The postal regulator is planning to give the Royal Mail greater commercial freedom to help it tackle growing competition, and it signalled support for higher prices which could see first class stamps increase by 5p.
Postcomm said Royal Mail will have the flexibility to raise prices on stamped mail by up to 10 per cent in light of its decision to roll forward price control to 2011-12. If Royal Mail applied this maximum price increase, it would equate to a 5p increase in the cost of a first-class stamp to 46p, and a 4p increase in the cost of a second-class stamp to 36p.
Postcomm said it intends to bring in "substantial deregulation" of packets and parcels weighing more than 2kg. Royal Mail will be given greater freedom to compete in the pre-sorted bulk mail market, where it has lost business to competitors.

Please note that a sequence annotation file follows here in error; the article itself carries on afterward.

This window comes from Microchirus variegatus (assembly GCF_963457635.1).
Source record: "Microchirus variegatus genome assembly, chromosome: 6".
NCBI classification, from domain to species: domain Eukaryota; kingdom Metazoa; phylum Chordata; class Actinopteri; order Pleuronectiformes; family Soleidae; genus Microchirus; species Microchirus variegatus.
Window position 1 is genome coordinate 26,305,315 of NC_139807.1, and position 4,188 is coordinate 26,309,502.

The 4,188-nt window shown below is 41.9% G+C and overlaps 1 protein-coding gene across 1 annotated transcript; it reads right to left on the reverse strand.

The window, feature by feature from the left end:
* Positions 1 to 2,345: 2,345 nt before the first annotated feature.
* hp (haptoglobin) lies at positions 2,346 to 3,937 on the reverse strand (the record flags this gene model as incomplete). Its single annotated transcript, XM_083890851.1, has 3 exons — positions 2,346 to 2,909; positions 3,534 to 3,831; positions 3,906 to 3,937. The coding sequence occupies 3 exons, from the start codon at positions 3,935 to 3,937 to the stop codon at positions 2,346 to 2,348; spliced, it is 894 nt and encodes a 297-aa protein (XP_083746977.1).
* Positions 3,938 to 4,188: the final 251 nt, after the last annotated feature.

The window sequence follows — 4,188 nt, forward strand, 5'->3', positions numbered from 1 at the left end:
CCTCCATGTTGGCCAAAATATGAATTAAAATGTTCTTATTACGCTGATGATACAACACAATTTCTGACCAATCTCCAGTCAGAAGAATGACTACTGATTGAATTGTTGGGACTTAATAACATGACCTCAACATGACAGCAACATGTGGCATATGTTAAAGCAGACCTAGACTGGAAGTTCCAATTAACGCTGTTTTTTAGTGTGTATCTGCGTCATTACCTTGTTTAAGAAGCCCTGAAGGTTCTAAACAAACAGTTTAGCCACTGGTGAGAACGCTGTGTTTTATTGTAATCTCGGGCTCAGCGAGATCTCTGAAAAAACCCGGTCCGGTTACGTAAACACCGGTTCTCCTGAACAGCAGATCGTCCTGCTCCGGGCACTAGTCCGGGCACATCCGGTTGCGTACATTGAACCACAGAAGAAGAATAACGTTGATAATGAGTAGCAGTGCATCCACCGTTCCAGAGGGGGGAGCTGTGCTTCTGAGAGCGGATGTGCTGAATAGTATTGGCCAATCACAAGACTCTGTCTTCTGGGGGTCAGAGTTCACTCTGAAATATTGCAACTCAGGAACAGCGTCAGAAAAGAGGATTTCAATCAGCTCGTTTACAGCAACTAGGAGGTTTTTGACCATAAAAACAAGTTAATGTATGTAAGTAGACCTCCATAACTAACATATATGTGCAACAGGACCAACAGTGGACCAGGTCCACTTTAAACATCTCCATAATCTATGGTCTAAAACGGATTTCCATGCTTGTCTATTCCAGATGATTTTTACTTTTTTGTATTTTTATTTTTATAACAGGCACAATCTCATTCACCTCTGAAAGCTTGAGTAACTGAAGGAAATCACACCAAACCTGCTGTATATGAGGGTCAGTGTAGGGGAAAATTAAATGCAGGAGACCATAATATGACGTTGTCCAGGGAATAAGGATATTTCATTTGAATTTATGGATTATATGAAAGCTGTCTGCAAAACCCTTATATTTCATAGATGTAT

Postcomm added that it was minded to accept Royal Mail's request for additional revenues to help maintain the pace of its modernisation programme, required to safeguard the provision of the universal service, under which mail is delivered anywhere in the country for the same price.
The regulator also said a survey had revealed that most residents would accept the loss of Saturday mail deliveries and collections, and would not object to slight increases in stamp prices or minor reductions in the quality of service.
- More about:
- Royal Mail Holdings